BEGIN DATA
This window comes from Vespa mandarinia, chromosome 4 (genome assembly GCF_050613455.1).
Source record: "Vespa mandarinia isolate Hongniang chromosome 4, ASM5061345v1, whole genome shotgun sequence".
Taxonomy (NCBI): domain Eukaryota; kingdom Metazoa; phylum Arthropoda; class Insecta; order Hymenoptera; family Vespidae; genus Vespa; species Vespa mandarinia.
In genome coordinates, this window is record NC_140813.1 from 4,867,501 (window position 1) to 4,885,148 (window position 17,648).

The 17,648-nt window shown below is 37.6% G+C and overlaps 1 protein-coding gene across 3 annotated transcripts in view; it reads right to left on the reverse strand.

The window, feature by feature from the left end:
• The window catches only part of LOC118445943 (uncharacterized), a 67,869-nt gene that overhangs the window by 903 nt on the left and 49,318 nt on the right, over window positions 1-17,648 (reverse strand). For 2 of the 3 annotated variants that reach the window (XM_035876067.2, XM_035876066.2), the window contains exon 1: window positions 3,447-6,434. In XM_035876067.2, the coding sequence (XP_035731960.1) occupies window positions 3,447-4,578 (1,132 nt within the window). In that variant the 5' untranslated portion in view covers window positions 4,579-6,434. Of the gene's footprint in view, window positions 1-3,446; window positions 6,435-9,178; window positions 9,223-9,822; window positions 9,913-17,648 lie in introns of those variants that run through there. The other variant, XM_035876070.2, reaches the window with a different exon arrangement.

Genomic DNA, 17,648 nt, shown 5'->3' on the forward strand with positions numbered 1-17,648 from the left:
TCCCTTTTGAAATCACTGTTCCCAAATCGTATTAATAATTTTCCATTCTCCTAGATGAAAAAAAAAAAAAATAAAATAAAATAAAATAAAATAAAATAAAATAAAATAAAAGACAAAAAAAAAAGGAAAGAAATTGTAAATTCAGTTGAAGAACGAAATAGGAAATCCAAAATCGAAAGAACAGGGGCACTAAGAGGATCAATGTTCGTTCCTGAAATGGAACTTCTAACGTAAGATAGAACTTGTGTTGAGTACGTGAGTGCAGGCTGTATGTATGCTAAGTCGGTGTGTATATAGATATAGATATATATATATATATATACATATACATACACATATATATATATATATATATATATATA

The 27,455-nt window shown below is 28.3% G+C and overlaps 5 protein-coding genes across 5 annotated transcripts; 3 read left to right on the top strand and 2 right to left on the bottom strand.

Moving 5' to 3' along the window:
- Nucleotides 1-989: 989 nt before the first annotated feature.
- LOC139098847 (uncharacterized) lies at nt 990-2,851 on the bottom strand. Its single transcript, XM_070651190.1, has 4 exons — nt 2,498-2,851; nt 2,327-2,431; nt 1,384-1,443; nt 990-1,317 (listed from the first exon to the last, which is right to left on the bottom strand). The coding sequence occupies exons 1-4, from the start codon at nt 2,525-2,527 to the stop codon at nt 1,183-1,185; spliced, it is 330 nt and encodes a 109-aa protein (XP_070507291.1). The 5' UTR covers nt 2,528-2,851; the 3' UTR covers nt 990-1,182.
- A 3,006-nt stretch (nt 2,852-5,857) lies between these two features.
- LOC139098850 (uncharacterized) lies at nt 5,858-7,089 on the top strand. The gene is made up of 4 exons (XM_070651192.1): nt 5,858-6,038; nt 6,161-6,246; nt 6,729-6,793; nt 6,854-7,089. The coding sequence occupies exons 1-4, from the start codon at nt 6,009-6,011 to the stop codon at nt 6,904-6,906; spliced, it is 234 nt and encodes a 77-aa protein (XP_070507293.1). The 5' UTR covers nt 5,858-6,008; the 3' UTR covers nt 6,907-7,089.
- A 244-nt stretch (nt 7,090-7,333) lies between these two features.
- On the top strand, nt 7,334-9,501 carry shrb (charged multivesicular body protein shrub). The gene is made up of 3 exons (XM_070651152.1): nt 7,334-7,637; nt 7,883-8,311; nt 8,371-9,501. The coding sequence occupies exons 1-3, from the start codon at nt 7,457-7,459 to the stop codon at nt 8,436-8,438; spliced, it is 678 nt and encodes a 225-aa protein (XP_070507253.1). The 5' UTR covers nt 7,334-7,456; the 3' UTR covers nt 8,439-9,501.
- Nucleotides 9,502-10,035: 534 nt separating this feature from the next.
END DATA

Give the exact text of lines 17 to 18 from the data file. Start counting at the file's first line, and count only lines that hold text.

- On the top strand, nt 7,334-9,501 carry shrb (charged multivesicular body protein shrub). The gene is made up of 3 exons (XM_070651152.1): nt 7,334-7,637; nt 7,883-8,311; nt 8,371-9,501. The coding sequence occupies exons 1-3, from the start codon at nt 7,457-7,459 to the stop codon at nt 8,436-8,438; spliced, it is 678 nt and encodes a 225-aa protein (XP_070507253.1). The 5' UTR covers nt 7,334-7,456; the 3' UTR covers nt 8,439-9,501.
- Nucleotides 9,502-10,035: 534 nt separating this feature from the next.